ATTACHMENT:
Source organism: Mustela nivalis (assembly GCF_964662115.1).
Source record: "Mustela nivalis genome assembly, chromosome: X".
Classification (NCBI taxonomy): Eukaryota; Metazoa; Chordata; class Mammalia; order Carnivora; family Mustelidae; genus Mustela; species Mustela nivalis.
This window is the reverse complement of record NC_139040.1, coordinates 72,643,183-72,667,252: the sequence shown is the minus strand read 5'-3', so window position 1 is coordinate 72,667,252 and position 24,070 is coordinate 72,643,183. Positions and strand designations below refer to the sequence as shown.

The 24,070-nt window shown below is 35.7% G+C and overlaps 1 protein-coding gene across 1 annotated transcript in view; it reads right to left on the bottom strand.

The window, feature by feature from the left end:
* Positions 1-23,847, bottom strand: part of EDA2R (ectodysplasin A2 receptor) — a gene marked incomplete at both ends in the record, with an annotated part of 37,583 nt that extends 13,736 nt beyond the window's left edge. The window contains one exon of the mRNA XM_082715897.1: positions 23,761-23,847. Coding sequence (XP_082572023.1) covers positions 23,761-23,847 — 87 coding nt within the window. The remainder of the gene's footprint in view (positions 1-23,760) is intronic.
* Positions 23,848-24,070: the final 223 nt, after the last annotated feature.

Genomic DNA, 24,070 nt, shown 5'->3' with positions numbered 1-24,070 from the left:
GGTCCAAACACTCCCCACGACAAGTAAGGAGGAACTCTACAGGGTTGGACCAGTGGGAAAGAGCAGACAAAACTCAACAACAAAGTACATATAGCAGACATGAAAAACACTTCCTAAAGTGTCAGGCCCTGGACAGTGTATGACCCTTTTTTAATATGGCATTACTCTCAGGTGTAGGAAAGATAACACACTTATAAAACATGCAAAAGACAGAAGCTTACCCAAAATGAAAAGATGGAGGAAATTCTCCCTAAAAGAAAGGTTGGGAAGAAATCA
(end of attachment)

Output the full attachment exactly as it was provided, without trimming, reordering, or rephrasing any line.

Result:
Source organism: Mustela nivalis (assembly GCF_964662115.1).
Source record: "Mustela nivalis genome assembly, chromosome: X".
Classification (NCBI taxonomy): Eukaryota; Metazoa; Chordata; class Mammalia; order Carnivora; family Mustelidae; genus Mustela; species Mustela nivalis.
This window is the reverse complement of record NC_139040.1, coordinates 72,643,183-72,667,252: the sequence shown is the minus strand read 5'-3', so window position 1 is coordinate 72,667,252 and position 24,070 is coordinate 72,643,183. Positions and strand designations below refer to the sequence as shown.

The 24,070-nt window shown below is 35.7% G+C and overlaps 1 protein-coding gene across 1 annotated transcript in view; it reads right to left on the bottom strand.

The window, feature by feature from the left end:
* Positions 1-23,847, bottom strand: part of EDA2R (ectodysplasin A2 receptor) — a gene marked incomplete at both ends in the record, with an annotated part of 37,583 nt that extends 13,736 nt beyond the window's left edge. The window contains one exon of the mRNA XM_082715897.1: positions 23,761-23,847. Coding sequence (XP_082572023.1) covers positions 23,761-23,847 — 87 coding nt within the window. The remainder of the gene's footprint in view (positions 1-23,760) is intronic.
* Positions 23,848-24,070: the final 223 nt, after the last annotated feature.

Genomic DNA, 24,070 nt, shown 5'->3' with positions numbered 1-24,070 from the left:
GGTCCAAACACTCCCCACGACAAGTAAGGAGGAACTCTACAGGGTTGGACCAGTGGGAAAGAGCAGACAAAACTCAACAACAAAGTACATATAGCAGACATGAAAAACACTTCCTAAAGTGTCAGGCCCTGGACAGTGTATGACCCTTTTTTAATATGGCATTACTCTCAGGTGTAGGAAAGATAACACACTTATAAAACATGCAAAAGACAGAAGCTTACCCAAAATGAAAAGATGGAGGAAATTCTCCCTAAAAGAAAGGTTGGGAAGAAATCA